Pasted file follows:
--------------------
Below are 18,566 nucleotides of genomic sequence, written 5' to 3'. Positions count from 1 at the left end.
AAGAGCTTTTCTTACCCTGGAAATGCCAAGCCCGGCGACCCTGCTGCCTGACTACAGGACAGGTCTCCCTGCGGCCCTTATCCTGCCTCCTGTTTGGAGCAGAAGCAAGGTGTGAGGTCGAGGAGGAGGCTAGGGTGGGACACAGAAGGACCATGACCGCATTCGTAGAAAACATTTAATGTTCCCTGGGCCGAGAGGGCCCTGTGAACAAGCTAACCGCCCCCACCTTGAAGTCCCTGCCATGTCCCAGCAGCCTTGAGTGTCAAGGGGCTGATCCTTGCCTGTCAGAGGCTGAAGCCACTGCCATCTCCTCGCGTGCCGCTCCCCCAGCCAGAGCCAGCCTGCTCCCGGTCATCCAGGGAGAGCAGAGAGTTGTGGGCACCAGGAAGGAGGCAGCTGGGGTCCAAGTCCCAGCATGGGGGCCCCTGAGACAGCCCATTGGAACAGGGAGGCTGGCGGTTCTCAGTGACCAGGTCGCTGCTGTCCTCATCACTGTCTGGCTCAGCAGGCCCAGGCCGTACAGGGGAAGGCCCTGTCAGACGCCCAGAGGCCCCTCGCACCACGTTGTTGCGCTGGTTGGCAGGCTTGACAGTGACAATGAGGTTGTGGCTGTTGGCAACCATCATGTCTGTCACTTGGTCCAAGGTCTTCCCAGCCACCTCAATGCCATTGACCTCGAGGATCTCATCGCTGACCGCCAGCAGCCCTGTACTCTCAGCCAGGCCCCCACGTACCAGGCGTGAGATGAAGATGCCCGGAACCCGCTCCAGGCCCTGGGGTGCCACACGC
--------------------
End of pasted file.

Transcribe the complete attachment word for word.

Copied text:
Below are 18,566 nucleotides of genomic sequence, written 5' to 3'. Positions count from 1 at the left end.
AAGAGCTTTTCTTACCCTGGAAATGCCAAGCCCGGCGACCCTGCTGCCTGACTACAGGACAGGTCTCCCTGCGGCCCTTATCCTGCCTCCTGTTTGGAGCAGAAGCAAGGTGTGAGGTCGAGGAGGAGGCTAGGGTGGGACACAGAAGGACCATGACCGCATTCGTAGAAAACATTTAATGTTCCCTGGGCCGAGAGGGCCCTGTGAACAAGCTAACCGCCCCCACCTTGAAGTCCCTGCCATGTCCCAGCAGCCTTGAGTGTCAAGGGGCTGATCCTTGCCTGTCAGAGGCTGAAGCCACTGCCATCTCCTCGCGTGCCGCTCCCCCAGCCAGAGCCAGCCTGCTCCCGGTCATCCAGGGAGAGCAGAGAGTTGTGGGCACCAGGAAGGAGGCAGCTGGGGTCCAAGTCCCAGCATGGGGGCCCCTGAGACAGCCCATTGGAACAGGGAGGCTGGCGGTTCTCAGTGACCAGGTCGCTGCTGTCCTCATCACTGTCTGGCTCAGCAGGCCCAGGCCGTACAGGGGAAGGCCCTGTCAGACGCCCAGAGGCCCCTCGCACCACGTTGTTGCGCTGGTTGGCAGGCTTGACAGTGACAATGAGGTTGTGGCTGTTGGCAACCATCATGTCTGTCACTTGGTCCAAGGTCTTCCCAGCCACCTCAATGCCATTGACCTCGAGGATCTCATCGCTGACCGCCAGCAGCCCTGTACTCTCAGCCAGGCCCCCACGTACCAGGCGTGAGATGAAGATGCCCGGAACCCGCTCCAGGCCCTGGGGTGCCACACGC